must be divided into time periods over which performance measures can be developed and
applied. If a company ignores the fiscal period assumption, and recognizes all revenue and all
expenses only over the life of the business, the numbers would be enormous and the true
meaning would be lost. With no fiscal period breakdown of time, a company would not be
able to provide information to users to make decisions.
3. Explain the ‘markets’ in which a business entity operates.
Answer: A business entity operates in an input market, where it purchases inputs (materials,
labor, overhead) for its operations, and an output market, where it sells its outputs (services or
inventories). Input market values (purchase prices) are normally less than output market

values (sales prices). The input and output markets are defined in terms of specific entities. A
sale for one company may be a purchase for another company.
4. Why is materiality a major problem in accounting?
Answer Materiality requires judgments that can differ considerably among investors,
creditors, managers, auditors, and others. GAAP does not provide guidelines for determining
the amount, so assumptions used in determining the dollar amount may be arbitrary.
5. On October 1, 2010, $20,000 of annual magazine subscriptions were sold by Boating
Monthly. The subscribed magazines are delivered on the first day of each month beginning on
October 1, 2010. The total cost of the subscribed magazines is $6,000 or $500 per monthly
delivery. Using the four criteria necessary for revenue recognition, present an argument for
not recognizing $10,000 of revenue during 2010.
Answer: Although during 2010, revenue is objectively measured ($20,000), a significant
portion of the earnings effort has not been made and a major portion of the costs have not
been incurred. The earnings requirement will not be met until the magazines are produced,
printed, and delivered. Only one-fourth of the $20,000 received in 2010 should be reported as
revenue in 2010.
6. When is present value be used on the financial statements? Give an example in your
explanation.
Answer: Present value is used on the financial statements only in those cases where future
cash flows can be objectively determined. Contractual agreements like notes receivable
represent a case that meets this criteria.
7. Explain the concept of face value.
Answer: A specific form of fair market value is called face value. It is a valuation to measure
amounts reported on the financial statements used primarily for cash and all current
liabilities. It reflects the cash expected to be received or paid in the near future.
8. Why are market values not used for property, plant, and equipment on the balance sheet?
Answer: Property, plant, and equipment is sometimes objectively determinable, but most
often not. For plant assets in various stages of useful life, determining the market value would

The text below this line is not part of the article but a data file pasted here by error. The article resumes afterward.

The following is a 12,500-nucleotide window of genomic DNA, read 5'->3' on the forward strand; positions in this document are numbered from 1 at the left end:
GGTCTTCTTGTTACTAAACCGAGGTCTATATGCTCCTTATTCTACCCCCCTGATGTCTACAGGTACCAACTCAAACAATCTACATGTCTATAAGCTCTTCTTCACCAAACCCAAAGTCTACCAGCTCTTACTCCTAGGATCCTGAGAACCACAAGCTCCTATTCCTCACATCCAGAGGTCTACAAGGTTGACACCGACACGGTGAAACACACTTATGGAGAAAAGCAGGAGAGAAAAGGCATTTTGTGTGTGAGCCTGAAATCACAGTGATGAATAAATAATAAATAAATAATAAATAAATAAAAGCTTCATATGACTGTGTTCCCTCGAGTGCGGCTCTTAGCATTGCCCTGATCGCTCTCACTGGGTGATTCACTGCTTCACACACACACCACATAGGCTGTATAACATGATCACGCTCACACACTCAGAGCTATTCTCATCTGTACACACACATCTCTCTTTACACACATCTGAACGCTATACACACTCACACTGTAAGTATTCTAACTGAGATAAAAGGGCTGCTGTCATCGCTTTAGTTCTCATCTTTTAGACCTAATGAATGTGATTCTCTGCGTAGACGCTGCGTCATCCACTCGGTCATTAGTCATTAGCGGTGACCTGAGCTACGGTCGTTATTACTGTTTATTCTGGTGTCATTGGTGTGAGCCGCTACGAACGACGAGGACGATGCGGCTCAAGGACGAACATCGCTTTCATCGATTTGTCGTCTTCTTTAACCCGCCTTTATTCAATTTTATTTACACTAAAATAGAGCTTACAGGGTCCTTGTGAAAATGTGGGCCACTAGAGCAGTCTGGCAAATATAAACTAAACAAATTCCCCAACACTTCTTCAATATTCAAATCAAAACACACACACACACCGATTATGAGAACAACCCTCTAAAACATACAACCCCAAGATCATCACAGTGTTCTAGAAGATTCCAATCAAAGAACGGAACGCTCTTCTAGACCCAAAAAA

require finding an identical plant asset in the same state of "used." If this is not possible, an

estimate would be necessary. Estimates of this nature would likely fail to meet the principle
of objectivity.
9. Why is inflation ignored in accounting?
Answer: If companies were to include inflationary effects on their financial statements, the
amounts would have to be estimated since the rate of inflation will not be the same for all
commodities and categories of assets. Management would need to estimate the dollar amount
assignable to the financial statement amounts, and would likely use various assumptions that
would make the information subjective, instead of objective. Information that is not reliable
and verifiable is not objective, and will likely cause the financial statements to be misleading
for users. Original cost is used instead of inflation-adjusted costs in an effort to make the
financial information reliable. It is also very costly to spend the time to make the conversion
to inflationary amounts.
10. Name the four basic assumptions of financial accounting. Indicate why these
assumptions, as a group, are important.
Answer: The basic assumptions of financial accounting are: (1) economic entity, (2) fiscal
period, (3) going concern, and (4) stable dollar. They are important because they form the
building blocks upon which financial accounting measurement is based.
11. What is the most critical question in the matching process? Why is it critical?
Answer: The most critical question is: ‘In what time period will the revenue be realized?’
Matching requires first identifying in which time period the revenue is recognized. Then it is
possible to determine which costs are associated with that particular revenue. The costs
should then be recognized in the same time period to be properly matched against the
revenue.
12. If a company changes its accounting method, does this mean that consistency is violated?
Answer: Management must be able to convince the independent auditors that the
environment facing the company has changed and an alternative accounting method is
appropriate. The effects of the change must be clearly disclosed in the financial statements
and the related notes.
IFRS Questions
1. Compared to U.S. GAAP, IFRS tends to:

a. require fewer disclosures.
b. allow management to choose between fewer accounting method alternatives.
c. be the same as U.S. GAAP in all respects.
d. provide a stricter interpretation of objectivity than in the U.S.
Answer: A
2. IFRS differs from GAAP in that IFRS tends to be:
a. more rules-based
b. more principles-based
c. focused on historical cost
d. focused more on hypothetical future values
Answer: B

Test Bank for Financial Accounting: In an Economic Context
Jamie Pratt, Michael F. Peters
9780470635292, 9781119537571, 9781119444367